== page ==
Last year at Illinois’ Rockford Speedway, Alex Papini felt like everybody was pulling for him.
He got his first NASCAR win. He won the Stanley Steemer Late Model Division championship at the high-banked quarter-mile, and earned the NASCAR Whelen All-American Series Illinois championship.
Which means this year, everybody’s gunning for him.
“We’ve got a target on our backs, that’s for sure,” said the 25-year-old from Machesney Park, Ill. “It happened that fast – within a year. A guy that’s done this for 20 years and won a bunch of championships, he’s used to it. All of it’s still new to me, having this much success. It’s a little different.
“But we don’t get real cocky. We just go out there and do our job every week.”
Papini certainly hasn’t slowed down. He adopted quickly to a new Hoosier tire compound introduced before this season and rattled off six straight wins. He bounced back from flat tires in his previous outing to win this past weekend and improve his record to seven wins, nine top fives and 11 top 10s in 11 starts. He leads the track and state standings once again with a month and half remaining on the season.
Illinois is one of 23 U.S. state and three Canadian province championships to be crowned in the NASCAR Whelen All-American Series.
Anthony Anders of Easley, South Carolina, has won four straight South Carolina titles and maintained the No. 1 position in the NASCAR Whelen All-American Series with a pair of asphalt Late Model wins at Greenville Pickens Speedway Saturday night. Anders has 21 wins, 32 top fives and 35 top 10s in 37 starts at Greenville, South Carolina’s Greenville, Anderson Speedway and Myrtle Beach Speedway, as well as Hickory Motor Speedway in North Carolina.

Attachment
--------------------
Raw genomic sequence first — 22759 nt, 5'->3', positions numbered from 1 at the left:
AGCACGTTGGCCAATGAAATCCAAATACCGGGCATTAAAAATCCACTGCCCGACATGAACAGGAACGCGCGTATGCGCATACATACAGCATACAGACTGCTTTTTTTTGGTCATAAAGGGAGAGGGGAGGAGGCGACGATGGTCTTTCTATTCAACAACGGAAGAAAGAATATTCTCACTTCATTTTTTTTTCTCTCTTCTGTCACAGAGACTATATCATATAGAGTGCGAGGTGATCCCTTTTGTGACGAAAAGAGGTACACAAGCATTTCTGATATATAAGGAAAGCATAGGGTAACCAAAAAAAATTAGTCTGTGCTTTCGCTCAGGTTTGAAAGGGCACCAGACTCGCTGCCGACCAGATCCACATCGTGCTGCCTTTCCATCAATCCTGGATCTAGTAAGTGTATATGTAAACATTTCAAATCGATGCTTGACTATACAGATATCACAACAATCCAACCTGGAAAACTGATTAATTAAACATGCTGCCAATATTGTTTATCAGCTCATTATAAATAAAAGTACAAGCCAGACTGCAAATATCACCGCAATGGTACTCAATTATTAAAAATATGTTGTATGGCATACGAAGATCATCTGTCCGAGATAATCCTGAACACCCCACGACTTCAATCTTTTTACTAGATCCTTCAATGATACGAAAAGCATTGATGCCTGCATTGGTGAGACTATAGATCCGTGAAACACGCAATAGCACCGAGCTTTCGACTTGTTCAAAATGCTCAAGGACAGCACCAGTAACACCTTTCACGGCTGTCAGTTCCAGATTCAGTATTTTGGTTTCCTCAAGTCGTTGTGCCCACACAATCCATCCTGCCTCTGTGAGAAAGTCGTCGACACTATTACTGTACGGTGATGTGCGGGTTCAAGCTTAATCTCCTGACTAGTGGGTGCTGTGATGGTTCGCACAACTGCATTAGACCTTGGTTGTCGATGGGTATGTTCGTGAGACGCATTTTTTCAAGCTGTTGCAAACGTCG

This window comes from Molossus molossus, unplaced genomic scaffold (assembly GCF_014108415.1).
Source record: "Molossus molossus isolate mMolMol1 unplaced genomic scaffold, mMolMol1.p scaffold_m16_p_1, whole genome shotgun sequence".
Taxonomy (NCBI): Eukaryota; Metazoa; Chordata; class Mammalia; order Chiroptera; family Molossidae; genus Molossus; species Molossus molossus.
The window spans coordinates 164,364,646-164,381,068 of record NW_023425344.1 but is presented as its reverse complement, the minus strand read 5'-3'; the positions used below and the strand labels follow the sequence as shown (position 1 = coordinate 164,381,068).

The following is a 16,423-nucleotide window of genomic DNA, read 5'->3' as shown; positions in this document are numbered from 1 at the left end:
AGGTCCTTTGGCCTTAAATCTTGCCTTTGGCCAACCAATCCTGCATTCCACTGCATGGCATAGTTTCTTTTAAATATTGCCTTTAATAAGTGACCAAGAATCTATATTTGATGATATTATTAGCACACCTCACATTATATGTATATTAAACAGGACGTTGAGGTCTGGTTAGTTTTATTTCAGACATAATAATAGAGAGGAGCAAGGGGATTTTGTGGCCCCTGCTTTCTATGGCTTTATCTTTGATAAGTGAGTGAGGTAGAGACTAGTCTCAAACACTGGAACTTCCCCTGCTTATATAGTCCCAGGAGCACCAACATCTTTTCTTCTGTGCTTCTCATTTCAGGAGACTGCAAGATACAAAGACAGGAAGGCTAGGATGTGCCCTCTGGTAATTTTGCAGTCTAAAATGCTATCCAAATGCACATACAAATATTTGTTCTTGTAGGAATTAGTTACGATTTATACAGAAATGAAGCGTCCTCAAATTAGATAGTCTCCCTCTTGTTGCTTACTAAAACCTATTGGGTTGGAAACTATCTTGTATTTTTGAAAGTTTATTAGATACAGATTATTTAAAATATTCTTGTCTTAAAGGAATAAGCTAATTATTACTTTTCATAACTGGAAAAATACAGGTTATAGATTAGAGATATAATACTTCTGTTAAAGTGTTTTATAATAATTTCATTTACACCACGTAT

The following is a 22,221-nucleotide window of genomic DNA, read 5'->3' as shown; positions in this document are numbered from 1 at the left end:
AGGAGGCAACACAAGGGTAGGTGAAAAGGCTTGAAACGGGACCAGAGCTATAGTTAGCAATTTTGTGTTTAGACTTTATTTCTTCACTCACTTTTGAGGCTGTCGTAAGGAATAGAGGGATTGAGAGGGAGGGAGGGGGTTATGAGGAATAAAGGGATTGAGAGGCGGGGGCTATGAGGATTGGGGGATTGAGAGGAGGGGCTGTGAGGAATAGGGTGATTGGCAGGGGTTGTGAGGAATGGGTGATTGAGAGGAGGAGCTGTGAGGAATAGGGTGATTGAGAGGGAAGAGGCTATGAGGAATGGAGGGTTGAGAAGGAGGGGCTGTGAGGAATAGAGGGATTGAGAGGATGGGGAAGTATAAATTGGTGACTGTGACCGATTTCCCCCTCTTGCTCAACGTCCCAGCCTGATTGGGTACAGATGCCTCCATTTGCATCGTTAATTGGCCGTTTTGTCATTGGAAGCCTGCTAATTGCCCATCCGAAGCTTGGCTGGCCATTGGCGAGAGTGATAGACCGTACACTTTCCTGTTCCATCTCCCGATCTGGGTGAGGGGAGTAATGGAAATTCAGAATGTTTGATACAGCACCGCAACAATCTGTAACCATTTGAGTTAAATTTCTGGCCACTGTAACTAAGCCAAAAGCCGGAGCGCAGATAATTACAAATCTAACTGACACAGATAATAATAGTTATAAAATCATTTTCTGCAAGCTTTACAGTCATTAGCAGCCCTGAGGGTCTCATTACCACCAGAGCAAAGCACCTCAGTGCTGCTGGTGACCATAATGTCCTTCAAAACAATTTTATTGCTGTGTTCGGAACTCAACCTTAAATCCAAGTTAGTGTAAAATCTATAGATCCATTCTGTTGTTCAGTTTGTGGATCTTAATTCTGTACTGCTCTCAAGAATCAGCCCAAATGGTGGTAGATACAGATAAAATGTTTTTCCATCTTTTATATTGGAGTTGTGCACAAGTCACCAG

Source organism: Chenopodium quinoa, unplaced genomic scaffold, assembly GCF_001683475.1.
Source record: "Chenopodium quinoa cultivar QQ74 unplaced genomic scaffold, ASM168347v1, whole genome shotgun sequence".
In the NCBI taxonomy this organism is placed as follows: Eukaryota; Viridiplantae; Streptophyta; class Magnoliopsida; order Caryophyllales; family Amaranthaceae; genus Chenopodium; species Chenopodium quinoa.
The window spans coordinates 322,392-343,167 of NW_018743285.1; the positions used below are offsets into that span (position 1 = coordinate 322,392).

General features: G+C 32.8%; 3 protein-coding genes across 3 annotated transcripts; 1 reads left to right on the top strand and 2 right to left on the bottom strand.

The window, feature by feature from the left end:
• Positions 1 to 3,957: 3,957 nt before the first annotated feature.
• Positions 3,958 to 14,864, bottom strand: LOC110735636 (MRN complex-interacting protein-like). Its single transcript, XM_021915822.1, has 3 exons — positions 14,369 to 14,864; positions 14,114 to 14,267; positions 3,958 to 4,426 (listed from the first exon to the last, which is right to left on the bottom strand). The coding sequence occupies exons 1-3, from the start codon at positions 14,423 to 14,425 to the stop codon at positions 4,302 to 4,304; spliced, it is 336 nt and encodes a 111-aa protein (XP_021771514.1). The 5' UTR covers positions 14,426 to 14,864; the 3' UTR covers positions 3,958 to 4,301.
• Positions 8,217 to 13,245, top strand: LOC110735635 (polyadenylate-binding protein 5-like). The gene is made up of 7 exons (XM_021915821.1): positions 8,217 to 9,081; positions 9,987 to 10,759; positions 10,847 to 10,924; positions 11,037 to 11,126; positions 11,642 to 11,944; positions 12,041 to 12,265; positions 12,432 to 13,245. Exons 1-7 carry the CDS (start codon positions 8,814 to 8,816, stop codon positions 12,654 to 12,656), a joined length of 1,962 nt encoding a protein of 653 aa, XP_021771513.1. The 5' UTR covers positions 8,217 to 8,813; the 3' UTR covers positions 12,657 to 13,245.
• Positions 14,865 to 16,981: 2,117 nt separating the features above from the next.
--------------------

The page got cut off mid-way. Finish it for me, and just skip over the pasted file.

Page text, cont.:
Two-time defending national champion Lee Pulliam of Semora, North Carolina, just missed a sweep by inches of the Bull & Bones Late Model Stock Car Division twin features at Motor Mile Speedway in Radford, Virginia, Friday. Pulliam won the first race by .03-seconds over former national champion Peyton Sellers, but then lost the second in similar photo-finish fashion to 16-year-old Payton Ryan.
Pulliam has 15 wins, 27 top fives and 28 top 10s in 32 races at Virginia’s South Boston Speedway and Motor Mile, North Carolina’s Caraway Speedway in Sophia and Southern National Raceway Park in Lucama, and Greenville for 691 points.
NASCAR Whelen All-American Series Division I drivers are ranked by their best 18 NASCAR points finishes in series-sanctioned events. Drivers receive two points for every car they finish ahead of – up to 18 cars – and three points for a win, with an additional two points available if the driver starts 10th or lower.
Anders has two wins that netted him 41 points, 15 worth 39 apiece and one worth 37. Which means, there are only two ways Ander can improve his points total: With one win, he will be able to drop the 37; after that, he will need to win from a starting position of 10th or lower.
Pulliam is in a nearly similar situation. He has two 41s, 13 39s and three 34s. Once he has enough wins to erase the 34s, he will also need to win from a starting position of 10th or lower to increase his points total.
The driver who can make the biggest gains is Connecticut’s Keith Rocco, who sits in third with 661 points on the strength of nine wins, 32 top fives and 24 top 10s in 26 starts in the pavement modified divisions at Connecticut’s three ovals: Waterford Speedbowl, Stafford Motor Speedway and Thompson Speedway Motorsports Park. The 2010 national champion has six wins that have produced the maximum 41 points, including a victory Saturday at Waterford that tied him with seven-time track champion Dennis Gada for most wins in the track’s history.